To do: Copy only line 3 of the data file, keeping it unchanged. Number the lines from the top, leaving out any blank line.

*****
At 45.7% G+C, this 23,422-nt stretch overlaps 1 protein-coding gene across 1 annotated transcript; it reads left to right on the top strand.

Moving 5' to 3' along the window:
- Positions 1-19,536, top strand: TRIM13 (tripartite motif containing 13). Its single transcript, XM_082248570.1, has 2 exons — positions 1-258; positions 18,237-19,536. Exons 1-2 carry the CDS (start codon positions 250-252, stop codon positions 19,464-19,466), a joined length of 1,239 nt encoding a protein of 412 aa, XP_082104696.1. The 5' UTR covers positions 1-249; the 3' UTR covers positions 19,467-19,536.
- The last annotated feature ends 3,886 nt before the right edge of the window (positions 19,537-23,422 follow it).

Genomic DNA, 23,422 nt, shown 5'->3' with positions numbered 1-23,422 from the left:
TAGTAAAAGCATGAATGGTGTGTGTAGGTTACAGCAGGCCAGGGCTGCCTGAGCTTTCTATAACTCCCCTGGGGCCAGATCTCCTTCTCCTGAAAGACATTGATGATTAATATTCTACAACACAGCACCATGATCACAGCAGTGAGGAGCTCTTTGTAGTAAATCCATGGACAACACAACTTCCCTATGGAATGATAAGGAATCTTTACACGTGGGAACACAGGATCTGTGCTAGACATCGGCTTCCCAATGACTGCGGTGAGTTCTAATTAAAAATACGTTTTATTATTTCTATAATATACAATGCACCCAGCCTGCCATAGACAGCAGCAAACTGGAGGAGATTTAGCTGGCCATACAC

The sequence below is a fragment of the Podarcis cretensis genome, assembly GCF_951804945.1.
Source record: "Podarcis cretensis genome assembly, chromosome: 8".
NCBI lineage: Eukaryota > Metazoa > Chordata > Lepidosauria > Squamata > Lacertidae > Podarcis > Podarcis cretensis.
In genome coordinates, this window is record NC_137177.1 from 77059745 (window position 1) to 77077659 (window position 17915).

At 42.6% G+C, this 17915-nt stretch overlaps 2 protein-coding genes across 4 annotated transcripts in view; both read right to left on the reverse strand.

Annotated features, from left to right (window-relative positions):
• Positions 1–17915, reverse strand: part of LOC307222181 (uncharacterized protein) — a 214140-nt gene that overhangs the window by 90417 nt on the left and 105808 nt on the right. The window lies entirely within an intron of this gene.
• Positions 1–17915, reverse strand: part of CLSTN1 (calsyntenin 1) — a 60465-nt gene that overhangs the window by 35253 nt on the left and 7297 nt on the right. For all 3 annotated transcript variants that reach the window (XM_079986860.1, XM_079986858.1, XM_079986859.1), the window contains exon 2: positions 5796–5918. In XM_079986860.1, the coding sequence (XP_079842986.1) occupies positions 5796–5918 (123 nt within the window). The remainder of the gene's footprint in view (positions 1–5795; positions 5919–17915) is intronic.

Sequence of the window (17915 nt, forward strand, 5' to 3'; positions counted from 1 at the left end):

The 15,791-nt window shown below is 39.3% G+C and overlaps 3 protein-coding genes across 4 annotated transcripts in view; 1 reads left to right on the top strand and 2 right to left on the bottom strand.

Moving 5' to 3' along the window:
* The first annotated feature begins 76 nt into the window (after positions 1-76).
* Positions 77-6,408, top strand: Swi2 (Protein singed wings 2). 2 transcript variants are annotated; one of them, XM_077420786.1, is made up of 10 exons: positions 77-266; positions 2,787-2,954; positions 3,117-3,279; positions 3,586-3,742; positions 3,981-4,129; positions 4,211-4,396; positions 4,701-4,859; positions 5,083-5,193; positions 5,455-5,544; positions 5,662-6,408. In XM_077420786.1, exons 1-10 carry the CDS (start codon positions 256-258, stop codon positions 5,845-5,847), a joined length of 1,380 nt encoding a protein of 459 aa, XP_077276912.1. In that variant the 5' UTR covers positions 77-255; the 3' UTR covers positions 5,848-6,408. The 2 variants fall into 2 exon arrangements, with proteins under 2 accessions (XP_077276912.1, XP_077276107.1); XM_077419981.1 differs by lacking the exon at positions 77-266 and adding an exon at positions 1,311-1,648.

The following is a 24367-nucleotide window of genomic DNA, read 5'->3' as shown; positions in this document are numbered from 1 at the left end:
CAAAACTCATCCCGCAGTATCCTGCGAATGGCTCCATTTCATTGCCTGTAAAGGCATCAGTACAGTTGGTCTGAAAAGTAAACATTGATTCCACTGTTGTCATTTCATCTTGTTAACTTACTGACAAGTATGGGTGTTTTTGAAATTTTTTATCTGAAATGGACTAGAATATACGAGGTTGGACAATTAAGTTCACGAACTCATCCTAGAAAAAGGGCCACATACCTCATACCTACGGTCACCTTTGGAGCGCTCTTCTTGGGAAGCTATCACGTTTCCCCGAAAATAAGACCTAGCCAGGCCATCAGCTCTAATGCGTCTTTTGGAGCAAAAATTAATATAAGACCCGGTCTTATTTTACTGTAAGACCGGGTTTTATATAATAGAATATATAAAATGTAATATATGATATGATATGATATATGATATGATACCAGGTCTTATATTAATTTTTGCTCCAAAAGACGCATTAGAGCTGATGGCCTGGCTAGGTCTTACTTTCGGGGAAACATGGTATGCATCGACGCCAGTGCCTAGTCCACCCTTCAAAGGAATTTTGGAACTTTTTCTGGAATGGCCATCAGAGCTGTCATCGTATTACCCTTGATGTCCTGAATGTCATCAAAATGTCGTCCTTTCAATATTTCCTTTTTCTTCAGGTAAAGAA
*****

- Positions 1-19,536, top strand: TRIM13 (tripartite motif containing 13). Its single transcript, XM_082248570.1, has 2 exons — positions 1-258; positions 18,237-19,536. Exons 1-2 carry the CDS (start codon positions 250-252, stop codon positions 19,464-19,466), a joined length of 1,239 nt encoding a protein of 412 aa, XP_082104696.1. The 5' UTR covers positions 1-249; the 3' UTR covers positions 19,467-19,536.